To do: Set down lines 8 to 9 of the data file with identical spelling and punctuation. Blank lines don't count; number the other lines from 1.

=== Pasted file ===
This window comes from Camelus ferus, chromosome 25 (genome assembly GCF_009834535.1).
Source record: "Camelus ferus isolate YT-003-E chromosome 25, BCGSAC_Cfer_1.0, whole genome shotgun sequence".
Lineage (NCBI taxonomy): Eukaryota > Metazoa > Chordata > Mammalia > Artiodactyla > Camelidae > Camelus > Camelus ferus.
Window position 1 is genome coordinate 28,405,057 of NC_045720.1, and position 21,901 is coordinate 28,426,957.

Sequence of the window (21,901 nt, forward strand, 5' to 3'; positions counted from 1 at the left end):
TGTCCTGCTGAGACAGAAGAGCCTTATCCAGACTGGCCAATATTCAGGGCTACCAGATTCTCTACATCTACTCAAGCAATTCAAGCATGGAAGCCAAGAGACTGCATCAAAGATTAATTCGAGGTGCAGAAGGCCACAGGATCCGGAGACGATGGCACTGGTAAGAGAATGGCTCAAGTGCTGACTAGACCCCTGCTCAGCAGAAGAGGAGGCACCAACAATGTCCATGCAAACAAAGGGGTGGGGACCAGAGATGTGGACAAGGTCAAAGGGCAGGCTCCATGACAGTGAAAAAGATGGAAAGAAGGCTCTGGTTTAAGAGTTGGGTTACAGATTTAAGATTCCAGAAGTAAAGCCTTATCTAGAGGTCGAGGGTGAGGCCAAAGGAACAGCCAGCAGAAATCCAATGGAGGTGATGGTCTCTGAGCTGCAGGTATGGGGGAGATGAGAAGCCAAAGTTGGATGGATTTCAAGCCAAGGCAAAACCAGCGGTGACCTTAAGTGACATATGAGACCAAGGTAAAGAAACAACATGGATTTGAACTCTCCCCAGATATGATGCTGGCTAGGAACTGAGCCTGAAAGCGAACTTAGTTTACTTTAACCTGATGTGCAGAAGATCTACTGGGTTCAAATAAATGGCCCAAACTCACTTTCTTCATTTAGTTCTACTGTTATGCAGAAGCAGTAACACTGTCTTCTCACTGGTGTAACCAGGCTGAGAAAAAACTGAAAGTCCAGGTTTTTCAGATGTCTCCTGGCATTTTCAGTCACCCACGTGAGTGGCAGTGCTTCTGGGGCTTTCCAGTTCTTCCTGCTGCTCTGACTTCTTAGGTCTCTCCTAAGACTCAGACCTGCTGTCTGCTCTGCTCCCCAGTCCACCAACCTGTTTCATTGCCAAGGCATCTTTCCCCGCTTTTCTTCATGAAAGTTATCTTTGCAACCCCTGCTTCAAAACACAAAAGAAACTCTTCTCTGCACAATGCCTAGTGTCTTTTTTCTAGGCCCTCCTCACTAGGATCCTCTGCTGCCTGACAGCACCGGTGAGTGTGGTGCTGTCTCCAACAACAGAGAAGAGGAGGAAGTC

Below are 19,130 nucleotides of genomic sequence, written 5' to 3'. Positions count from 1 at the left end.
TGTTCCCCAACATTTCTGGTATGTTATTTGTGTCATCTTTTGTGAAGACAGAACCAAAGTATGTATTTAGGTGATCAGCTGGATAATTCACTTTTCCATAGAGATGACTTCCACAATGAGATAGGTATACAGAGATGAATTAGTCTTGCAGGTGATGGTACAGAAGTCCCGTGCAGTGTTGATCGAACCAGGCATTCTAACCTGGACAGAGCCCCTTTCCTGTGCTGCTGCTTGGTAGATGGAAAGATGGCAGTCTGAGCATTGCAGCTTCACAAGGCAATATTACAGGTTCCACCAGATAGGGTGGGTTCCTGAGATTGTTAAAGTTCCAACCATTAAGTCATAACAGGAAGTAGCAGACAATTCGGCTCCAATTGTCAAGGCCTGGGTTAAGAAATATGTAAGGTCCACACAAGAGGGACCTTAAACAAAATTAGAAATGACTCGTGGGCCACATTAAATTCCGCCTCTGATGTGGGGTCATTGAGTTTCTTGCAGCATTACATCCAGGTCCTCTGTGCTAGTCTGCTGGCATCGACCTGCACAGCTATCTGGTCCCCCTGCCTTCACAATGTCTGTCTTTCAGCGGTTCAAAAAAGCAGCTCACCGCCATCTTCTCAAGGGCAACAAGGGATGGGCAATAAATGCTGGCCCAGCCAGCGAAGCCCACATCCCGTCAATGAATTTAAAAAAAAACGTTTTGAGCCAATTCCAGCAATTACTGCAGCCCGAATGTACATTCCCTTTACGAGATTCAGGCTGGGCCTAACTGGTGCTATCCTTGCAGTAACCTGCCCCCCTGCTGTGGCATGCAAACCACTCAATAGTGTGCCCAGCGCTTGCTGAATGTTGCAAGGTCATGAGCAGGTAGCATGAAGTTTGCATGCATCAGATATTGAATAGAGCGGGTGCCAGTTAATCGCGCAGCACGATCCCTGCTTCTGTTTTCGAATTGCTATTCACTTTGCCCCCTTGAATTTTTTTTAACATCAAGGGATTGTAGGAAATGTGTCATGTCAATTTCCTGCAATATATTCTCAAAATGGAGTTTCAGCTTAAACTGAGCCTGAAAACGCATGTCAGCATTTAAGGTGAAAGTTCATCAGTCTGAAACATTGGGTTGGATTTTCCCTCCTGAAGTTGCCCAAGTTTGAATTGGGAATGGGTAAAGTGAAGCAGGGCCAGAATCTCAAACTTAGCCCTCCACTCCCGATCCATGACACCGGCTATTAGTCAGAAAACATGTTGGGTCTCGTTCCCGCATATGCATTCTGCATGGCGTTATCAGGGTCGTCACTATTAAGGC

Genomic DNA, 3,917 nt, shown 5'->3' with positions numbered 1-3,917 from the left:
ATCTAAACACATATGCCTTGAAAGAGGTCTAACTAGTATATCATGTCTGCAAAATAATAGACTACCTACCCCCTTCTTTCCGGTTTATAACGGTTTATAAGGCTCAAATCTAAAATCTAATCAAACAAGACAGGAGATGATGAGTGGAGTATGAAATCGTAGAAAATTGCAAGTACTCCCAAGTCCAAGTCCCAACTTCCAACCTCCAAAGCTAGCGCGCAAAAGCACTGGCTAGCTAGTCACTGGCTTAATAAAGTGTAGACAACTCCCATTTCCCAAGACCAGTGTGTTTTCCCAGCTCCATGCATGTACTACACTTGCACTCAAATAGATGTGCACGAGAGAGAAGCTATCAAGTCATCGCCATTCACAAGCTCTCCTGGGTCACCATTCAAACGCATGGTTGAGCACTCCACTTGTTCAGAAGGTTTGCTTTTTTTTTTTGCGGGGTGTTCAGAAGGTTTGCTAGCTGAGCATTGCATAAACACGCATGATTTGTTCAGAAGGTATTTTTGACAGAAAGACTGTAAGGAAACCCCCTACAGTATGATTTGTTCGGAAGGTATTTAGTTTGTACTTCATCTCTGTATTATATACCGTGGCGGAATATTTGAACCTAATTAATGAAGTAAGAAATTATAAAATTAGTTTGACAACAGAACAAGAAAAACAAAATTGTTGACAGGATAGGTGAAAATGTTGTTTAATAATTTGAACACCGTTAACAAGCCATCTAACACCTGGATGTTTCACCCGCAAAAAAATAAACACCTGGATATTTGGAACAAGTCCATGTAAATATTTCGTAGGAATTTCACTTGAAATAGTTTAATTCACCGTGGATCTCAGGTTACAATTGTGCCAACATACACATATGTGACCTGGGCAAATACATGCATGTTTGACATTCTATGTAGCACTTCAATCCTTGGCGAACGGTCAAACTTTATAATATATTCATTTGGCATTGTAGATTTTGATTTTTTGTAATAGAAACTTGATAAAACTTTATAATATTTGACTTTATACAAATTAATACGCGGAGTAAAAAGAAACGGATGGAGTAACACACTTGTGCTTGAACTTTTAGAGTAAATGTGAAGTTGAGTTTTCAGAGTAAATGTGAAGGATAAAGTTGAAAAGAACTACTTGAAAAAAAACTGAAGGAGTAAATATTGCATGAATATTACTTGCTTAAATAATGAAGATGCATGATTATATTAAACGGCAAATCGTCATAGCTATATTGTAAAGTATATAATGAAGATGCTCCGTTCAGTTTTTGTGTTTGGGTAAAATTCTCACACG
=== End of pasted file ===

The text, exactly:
TGTTCCCCAACATTTCTGGTATGTTATTTGTGTCATCTTTTGTGAAGACAGAACCAAAGTATGTATTTAGGTGATCAGCTGGATAATTCACTTTTCCATAGAGATGACTTCCACAATGAGATAGGTATACAGAGATGAATTAGTCTTGCAGGTGATGGTACAGAAGTCCCGTGCAGTGTTGATCGAACCAGGCATTCTAACCTGGACAGAGCCCCTTTCCTGTGCTGCTGCTTGGTAGATGGAAAGATGGCAGTCTGAGCATTGCAGCTTCACAAGGCAATATTACAGGTTCCACCAGATAGGGTGGGTTCCTGAGATTGTTAAAGTTCCAACCATTAAGTCATAACAGGAAGTAGCAGACAATTCGGCTCCAATTGTCAAGGCCTGGGTTAAGAAATATGTAAGGTCCACACAAGAGGGACCTTAAACAAAATTAGAAATGACTCGTGGGCCACATTAAATTCCGCCTCTGATGTGGGGTCATTGAGTTTCTTGCAGCATTACATCCAGGTCCTCTGTGCTAGTCTGCTGGCATCGACCTGCACAGCTATCTGGTCCCCCTGCCTTCACAATGTCTGTCTTTCAGCGGTTCAAAAAAGCAGCTCACCGCCATCTTCTCAAGGGCAACAAGGGATGGGCAATAAATGCTGGCCCAGCCAGCGAAGCCCACATCCCGTCAATGAATTTAAAAAAAAACGTTTTGAGCCAATTCCAGCAATTACTGCAGCCCGAATGTACATTCCCTTTACGAGATTCAGGCTGGGCCTAACTGGTGCTATCCTTGCAGTAACCTGCCCCCCTGCTGTGGCATGCAAACCACTCAATAGTGTGCCCAGCGCTTGCTGAATGTTGCAAGGTCATGAGCAGGTAGCATGAAGTTTGCATGCATCAGATATTGAATAGAGCGGGTGCCAGTTAATCGCGCAGCACGATCCCTGCTTCTGTTTTCGAATTGCTATTCACTTTGCCCCCTTGAATTTTTTTTAACATCAAGGGATTGTAGGAAATGTGTCATGTCAATTTCCTGCAATATATTCTCAAAATGGAGTTTCAGCTTAAACTGAGCCTGAAAACGCATGTCAGCATTTAAGGTGAAAGTTCATCAGTCTGAAACATTGGGTTGGATTTTCCCTCCTGAAGTTGCCCAAGTTTGAATTGGGAATGGGTAAAGTGAAGCAGGGCCAGAATCTCAAACTTAGCCCTCCACTCCCGATCCATGACACCGGCTATTAGTCAGAAAACATGTTGGGTCTCGTTCCCGCATATGCATTCTGCATGGCGTTATCAGGGTCGTCACTATTAAGGC

Genomic DNA, 3,917 nt, shown 5'->3' with positions numbered 1-3,917 from the left: